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How can I solve this cubic equation?

$$H^{3} − 3\left[(1 + A\cos(T) )^{2} + \frac{2r \cdot A \sin(T)}{B}\right]H + 2(1 + A \cos(T))^{3} = 0$$

Solution in terms of H.

Edited in order to give more insight to my problem: It was an equation which comes as a part of a derivation in Computational Fluid Dynamics. My motivation is to get H in terms of A, B, r and T. And plot a graph between H and r keeping A and B and T as constants.

Thanks!

A general doubt: If a cubic equation consists of a imaginary root, then is it compulsory that the number of imaginary roots should always be 2?

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I am not sure about the tag and the formatting. Can anyone please help me correct the question? Thanks! @Chandru1: Thanks for the editing! –  bala maverick Mar 4 '11 at 14:39
    
Cubic equations have an explicit formula for the roots (like the quadratic formula). Techniques for solving them are discussed here:en.wikipedia.org/wiki/Cubic_function There may be easier ways, but you are assured of getting an answer. –  Brian Mar 4 '11 at 15:00
    
Are the values $A$, $B$, and $r$ positive? If not, where do they live? –  JavaMan Mar 4 '11 at 18:10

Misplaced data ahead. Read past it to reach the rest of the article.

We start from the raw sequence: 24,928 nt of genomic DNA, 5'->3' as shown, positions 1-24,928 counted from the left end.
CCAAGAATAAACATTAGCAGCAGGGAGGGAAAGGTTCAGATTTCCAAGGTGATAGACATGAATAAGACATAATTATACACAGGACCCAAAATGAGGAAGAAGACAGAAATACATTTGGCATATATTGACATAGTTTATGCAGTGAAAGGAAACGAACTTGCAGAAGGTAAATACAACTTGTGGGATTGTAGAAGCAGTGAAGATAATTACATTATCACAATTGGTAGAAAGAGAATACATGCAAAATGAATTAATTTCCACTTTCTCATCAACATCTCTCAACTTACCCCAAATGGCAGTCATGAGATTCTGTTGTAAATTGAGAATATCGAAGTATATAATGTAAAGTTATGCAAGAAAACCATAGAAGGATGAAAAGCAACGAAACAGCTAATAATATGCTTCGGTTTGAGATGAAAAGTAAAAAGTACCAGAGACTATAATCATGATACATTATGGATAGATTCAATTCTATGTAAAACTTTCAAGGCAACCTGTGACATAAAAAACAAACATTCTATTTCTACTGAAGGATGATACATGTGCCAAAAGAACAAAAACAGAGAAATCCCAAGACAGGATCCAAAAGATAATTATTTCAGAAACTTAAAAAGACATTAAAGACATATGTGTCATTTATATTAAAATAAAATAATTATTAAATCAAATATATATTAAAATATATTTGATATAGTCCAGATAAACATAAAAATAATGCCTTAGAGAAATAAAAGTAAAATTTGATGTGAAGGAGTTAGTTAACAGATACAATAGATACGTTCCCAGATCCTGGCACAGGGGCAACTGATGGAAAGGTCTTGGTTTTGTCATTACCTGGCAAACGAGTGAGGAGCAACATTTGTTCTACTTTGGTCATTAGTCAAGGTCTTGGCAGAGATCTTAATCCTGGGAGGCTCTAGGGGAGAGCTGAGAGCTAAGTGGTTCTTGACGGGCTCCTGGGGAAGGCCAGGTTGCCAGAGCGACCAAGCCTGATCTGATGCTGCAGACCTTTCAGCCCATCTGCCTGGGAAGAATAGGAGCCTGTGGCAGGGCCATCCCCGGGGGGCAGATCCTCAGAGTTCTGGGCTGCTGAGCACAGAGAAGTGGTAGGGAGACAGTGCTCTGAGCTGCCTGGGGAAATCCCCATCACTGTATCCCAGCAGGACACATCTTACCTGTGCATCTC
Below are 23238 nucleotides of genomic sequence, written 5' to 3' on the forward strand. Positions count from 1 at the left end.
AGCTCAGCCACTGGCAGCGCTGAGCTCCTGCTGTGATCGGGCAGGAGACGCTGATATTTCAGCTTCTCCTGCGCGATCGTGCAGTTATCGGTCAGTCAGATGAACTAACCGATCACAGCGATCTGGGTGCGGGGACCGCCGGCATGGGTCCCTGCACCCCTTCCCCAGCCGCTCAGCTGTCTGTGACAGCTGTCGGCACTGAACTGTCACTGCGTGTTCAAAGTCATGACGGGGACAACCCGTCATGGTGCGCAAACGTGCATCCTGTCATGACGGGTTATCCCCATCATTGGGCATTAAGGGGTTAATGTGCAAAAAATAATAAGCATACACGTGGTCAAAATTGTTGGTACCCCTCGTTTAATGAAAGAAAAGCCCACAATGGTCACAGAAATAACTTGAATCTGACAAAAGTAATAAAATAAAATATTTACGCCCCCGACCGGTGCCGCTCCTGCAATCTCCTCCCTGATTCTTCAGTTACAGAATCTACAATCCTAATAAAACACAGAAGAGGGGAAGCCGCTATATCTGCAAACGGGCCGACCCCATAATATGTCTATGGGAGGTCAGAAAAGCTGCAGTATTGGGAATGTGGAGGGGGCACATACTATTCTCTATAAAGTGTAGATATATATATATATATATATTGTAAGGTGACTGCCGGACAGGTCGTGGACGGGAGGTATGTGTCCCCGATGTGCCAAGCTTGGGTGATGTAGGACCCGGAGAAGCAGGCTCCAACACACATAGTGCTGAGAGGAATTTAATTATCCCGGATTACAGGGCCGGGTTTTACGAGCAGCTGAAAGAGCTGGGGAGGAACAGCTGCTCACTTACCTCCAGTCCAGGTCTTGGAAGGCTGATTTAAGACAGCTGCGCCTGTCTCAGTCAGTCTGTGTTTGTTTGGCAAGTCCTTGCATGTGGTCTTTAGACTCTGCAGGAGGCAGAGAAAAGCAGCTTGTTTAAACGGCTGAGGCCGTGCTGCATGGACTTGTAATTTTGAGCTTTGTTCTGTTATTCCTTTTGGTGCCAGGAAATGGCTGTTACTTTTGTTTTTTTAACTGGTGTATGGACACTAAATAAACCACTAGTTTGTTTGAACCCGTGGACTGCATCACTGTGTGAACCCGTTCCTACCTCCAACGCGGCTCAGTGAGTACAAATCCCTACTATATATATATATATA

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Where did you get this equation from? What is your motivation? –  Abel Mar 4 '11 at 20:50
    
My answer here contains an explicit formula for the solutions to a general monic (leading coefficient 1) cubic that works on most contemporary computing devices/software without any extra worrying about definitions of principal roots. –  Isaac Mar 5 '11 at 21:09

1 Answer 1

up vote 3 down vote accepted
  1. Write it as $H^3 + qH + p = 0$;
  2. use Wolfram Alpha or formulas for roots;
  3. plug in for q and p.
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The 2a) is a very Interesting Step! Thank you. Still it would be nice, if i am able to derive it further. because there are 2 imaginary roots and i'll get polynomial of a very high degree for Sin and Cos. Isn't there a better way to simplify the equation? –  bala maverick Mar 7 '11 at 6:09
    
A general doubt: If a cubic equation consists of a imaginary root, then is it compulsory that the number of imaginary roots should always be 2? –  bala maverick Mar 8 '11 at 4:55
2  
@bala maverick: Yes. In general, for a polynomial with real coefficients, any complex roots come in conjugate pairs, so if $x + iy$ is a root for real $x$ and $y$ then $x - iy$ is a root. And since a cubic only has three roots (including multiple roots) there is either a conjugate pair of roots with imaginary parts or no roots with imaginary parts. –  Henry Mar 8 '11 at 11:40

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